Caerphilly Castle, at the southern end of the valley, was founded by the Normans in 1271, and is the largest castle in Britain after Windsor Castle

 
 

This uneasy relationship in the valley between larger landholders and the general population continued for several centuries, without notable incident, until 1801, when the Union Iron Company established their iron works at the head of the valley. Other iron-works quickly opened - mainly to supply the military during the Napoleonic Wars - and the work available brought a steadily increasing influx of iron-workers and coal-miners into the valley. The need for iron rails to build the burgeoning railway networks in Europe and America extended the boom for several decades, but when demand eased off the landowners turned to exporting coal to maintain profits. Their ambitions in this respect were greatly assisted by an Admiralty report in 1851 that declared South Wales steam coal to be the best available.

It was against this background that our Foster ancestors first came into the valley during the 1860s in the form of Lewis and Harriet Foster and family, who moved from their previous location in Abercarn, Monmouthshire. Their first home in the Rhymney Valley was in a hamlet called Craig Rhymney, a small mining community adjacent to Tirphil on the main road through the valley.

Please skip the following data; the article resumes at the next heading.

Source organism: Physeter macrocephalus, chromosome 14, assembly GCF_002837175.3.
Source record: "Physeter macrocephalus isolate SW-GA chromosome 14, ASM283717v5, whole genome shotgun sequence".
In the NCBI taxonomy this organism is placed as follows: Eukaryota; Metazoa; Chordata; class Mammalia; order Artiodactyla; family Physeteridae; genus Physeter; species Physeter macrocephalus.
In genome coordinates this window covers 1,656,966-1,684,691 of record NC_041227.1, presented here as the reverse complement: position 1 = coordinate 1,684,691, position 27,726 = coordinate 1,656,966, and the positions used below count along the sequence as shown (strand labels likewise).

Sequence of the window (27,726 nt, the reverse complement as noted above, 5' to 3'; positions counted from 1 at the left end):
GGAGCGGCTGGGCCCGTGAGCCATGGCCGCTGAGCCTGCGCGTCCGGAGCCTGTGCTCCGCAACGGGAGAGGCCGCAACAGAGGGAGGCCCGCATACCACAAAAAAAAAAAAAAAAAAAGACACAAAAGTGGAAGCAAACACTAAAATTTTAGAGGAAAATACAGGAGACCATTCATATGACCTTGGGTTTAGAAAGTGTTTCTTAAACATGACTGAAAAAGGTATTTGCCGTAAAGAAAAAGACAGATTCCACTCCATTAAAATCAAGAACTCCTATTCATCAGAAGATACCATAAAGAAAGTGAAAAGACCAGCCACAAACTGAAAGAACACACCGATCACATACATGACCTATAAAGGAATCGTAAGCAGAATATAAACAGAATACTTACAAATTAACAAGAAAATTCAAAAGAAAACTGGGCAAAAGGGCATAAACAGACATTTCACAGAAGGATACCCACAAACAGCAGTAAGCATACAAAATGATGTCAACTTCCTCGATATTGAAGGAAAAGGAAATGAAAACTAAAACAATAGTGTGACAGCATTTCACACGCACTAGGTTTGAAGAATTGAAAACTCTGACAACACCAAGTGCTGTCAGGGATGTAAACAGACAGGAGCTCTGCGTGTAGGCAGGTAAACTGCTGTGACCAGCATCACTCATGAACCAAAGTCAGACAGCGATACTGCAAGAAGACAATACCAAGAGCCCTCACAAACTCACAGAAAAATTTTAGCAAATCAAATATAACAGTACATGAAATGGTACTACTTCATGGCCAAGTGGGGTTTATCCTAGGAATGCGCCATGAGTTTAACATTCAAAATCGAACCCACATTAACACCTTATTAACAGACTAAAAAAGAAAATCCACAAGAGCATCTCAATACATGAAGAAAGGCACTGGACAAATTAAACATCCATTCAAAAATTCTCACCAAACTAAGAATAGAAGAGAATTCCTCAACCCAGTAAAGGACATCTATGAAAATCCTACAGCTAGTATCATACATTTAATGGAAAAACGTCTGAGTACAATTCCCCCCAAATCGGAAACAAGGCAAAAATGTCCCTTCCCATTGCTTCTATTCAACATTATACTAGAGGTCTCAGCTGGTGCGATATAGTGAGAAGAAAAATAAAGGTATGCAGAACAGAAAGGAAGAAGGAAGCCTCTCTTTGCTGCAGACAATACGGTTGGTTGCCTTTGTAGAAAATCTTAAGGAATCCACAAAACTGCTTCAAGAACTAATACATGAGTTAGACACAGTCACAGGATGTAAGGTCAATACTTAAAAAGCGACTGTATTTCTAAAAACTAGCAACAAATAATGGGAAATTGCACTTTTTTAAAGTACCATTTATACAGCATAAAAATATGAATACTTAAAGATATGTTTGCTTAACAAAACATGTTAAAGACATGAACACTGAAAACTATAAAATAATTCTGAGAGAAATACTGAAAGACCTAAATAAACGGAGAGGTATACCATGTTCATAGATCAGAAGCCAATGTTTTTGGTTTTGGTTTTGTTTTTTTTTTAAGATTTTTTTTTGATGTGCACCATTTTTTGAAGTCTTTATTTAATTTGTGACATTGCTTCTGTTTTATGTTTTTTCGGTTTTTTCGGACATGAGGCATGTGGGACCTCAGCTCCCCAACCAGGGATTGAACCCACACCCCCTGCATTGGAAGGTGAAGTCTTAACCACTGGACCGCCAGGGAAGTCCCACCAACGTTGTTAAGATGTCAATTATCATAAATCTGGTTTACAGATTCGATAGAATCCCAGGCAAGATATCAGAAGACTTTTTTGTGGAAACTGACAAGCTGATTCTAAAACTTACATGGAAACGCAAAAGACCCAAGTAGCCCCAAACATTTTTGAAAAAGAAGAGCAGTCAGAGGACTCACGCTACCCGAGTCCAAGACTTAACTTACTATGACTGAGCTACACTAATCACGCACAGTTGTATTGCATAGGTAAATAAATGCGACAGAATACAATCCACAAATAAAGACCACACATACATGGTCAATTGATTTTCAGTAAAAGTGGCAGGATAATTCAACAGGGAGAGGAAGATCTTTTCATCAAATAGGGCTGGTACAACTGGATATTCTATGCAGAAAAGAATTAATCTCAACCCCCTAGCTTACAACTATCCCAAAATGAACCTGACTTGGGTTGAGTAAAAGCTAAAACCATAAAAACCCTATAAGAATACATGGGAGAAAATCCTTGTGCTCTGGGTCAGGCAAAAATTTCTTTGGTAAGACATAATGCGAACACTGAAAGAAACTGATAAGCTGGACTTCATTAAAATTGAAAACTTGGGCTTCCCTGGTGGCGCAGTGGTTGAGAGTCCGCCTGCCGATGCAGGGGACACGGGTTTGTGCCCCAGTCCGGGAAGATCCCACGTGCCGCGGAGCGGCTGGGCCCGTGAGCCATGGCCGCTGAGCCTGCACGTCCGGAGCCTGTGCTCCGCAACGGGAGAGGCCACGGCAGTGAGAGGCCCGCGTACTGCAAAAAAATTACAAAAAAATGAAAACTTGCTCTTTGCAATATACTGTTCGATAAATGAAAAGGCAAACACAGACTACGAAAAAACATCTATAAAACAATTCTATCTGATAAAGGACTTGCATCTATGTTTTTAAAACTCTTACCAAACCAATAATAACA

Craig Rhymney, with Tirphil behind it (Photograph by Kev Griffin)

 
 

The Rhymney Railway which ran close by to Craig Rhymney had recently been extended to Cardiff and was heavily utilised to transport the valley's mineral wealth down to the expanding Cardiff Docks for export world-wide. Over time, the railway carried more and more passenger traffic, and with Tirphil Station only a few minutes walk away, the family would have had increasing access to other communities in the valley and beyond.

Tirphil Station (Photograph by Roger Geach)